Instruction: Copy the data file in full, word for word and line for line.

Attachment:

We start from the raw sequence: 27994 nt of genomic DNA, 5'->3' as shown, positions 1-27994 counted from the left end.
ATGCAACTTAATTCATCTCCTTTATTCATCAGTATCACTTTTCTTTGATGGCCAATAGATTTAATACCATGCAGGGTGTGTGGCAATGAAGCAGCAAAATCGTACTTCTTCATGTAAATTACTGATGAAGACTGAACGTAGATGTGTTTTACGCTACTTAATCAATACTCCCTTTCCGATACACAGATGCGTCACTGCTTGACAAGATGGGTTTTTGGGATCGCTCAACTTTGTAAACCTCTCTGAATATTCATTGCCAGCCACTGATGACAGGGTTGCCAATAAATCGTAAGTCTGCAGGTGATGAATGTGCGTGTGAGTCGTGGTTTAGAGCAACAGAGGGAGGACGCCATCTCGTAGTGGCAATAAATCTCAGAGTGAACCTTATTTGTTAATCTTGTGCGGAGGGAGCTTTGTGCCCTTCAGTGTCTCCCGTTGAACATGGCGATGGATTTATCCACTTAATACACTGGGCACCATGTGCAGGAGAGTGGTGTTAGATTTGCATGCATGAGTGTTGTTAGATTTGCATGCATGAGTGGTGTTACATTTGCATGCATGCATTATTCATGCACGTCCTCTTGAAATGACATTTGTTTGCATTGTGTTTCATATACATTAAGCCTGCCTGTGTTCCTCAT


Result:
We start from the raw sequence: 27994 nt of genomic DNA, 5'->3' as shown, positions 1-27994 counted from the left end.
ATGCAACTTAATTCATCTCCTTTATTCATCAGTATCACTTTTCTTTGATGGCCAATAGATTTAATACCATGCAGGGTGTGTGGCAATGAAGCAGCAAAATCGTACTTCTTCATGTAAATTACTGATGAAGACTGAACGTAGATGTGTTTTACGCTACTTAATCAATACTCCCTTTCCGATACACAGATGCGTCACTGCTTGACAAGATGGGTTTTTGGGATCGCTCAACTTTGTAAACCTCTCTGAATATTCATTGCCAGCCACTGATGACAGGGTTGCCAATAAATCGTAAGTCTGCAGGTGATGAATGTGCGTGTGAGTCGTGGTTTAGAGCAACAGAGGGAGGACGCCATCTCGTAGTGGCAATAAATCTCAGAGTGAACCTTATTTGTTAATCTTGTGCGGAGGGAGCTTTGTGCCCTTCAGTGTCTCCCGTTGAACATGGCGATGGATTTATCCACTTAATACACTGGGCACCATGTGCAGGAGAGTGGTGTTAGATTTGCATGCATGAGTGTTGTTAGATTTGCATGCATGAGTGGTGTTACATTTGCATGCATGCATTATTCATGCACGTCCTCTTGAAATGACATTTGTTTGCATTGTGTTTCATATACATTAAGCCTGCCTGTGTTCCTCAT